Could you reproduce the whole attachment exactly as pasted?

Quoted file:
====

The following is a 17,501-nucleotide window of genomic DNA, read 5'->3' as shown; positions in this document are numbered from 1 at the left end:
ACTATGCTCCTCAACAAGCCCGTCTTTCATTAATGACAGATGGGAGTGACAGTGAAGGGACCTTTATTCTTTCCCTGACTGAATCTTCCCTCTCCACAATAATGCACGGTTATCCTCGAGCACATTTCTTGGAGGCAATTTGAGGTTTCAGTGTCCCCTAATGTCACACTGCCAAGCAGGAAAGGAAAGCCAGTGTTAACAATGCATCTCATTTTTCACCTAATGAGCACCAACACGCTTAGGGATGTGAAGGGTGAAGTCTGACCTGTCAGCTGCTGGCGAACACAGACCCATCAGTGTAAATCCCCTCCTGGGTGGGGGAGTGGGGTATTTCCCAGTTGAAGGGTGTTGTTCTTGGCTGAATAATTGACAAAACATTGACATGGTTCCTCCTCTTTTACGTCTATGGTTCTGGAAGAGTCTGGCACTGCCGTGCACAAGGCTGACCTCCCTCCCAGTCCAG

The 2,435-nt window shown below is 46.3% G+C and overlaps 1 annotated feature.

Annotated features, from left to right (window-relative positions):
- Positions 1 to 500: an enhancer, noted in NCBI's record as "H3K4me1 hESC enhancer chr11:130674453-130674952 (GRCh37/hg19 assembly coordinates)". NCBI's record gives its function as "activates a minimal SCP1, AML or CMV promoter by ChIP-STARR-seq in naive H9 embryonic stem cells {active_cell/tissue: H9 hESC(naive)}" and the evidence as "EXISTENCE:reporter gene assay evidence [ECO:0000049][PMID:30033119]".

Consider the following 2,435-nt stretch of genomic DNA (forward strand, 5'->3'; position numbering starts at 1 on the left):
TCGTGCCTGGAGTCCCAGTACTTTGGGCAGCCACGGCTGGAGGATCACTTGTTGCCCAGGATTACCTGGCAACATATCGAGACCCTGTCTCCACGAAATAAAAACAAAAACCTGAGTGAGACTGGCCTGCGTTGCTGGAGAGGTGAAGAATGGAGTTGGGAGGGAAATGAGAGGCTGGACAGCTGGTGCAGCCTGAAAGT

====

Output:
The following is a 17,501-nucleotide window of genomic DNA, read 5'->3' as shown; positions in this document are numbered from 1 at the left end:
ACTATGCTCCTCAACAAGCCCGTCTTTCATTAATGACAGATGGGAGTGACAGTGAAGGGACCTTTATTCTTTCCCTGACTGAATCTTCCCTCTCCACAATAATGCACGGTTATCCTCGAGCACATTTCTTGGAGGCAATTTGAGGTTTCAGTGTCCCCTAATGTCACACTGCCAAGCAGGAAAGGAAAGCCAGTGTTAACAATGCATCTCATTTTTCACCTAATGAGCACCAACACGCTTAGGGATGTGAAGGGTGAAGTCTGACCTGTCAGCTGCTGGCGAACACAGACCCATCAGTGTAAATCCCCTCCTGGGTGGGGGAGTGGGGTATTTCCCAGTTGAAGGGTGTTGTTCTTGGCTGAATAATTGACAAAACATTGACATGGTTCCTCCTCTTTTACGTCTATGGTTCTGGAAGAGTCTGGCACTGCCGTGCACAAGGCTGACCTCCCTCCCAGTCCAG

The 2,435-nt window shown below is 46.3% G+C and overlaps 1 annotated feature.

Annotated features, from left to right (window-relative positions):
- Positions 1 to 500: an enhancer, noted in NCBI's record as "H3K4me1 hESC enhancer chr11:130674453-130674952 (GRCh37/hg19 assembly coordinates)". NCBI's record gives its function as "activates a minimal SCP1, AML or CMV promoter by ChIP-STARR-seq in naive H9 embryonic stem cells {active_cell/tissue: H9 hESC(naive)}" and the evidence as "EXISTENCE:reporter gene assay evidence [ECO:0000049][PMID:30033119]".

Consider the following 2,435-nt stretch of genomic DNA (forward strand, 5'->3'; position numbering starts at 1 on the left):
TCGTGCCTGGAGTCCCAGTACTTTGGGCAGCCACGGCTGGAGGATCACTTGTTGCCCAGGATTACCTGGCAACATATCGAGACCCTGTCTCCACGAAATAAAAACAAAAACCTGAGTGAGACTGGCCTGCGTTGCTGGAGAGGTGAAGAATGGAGTTGGGAGGGAAATGAGAGGCTGGACAGCTGGTGCAGCCTGAAAGT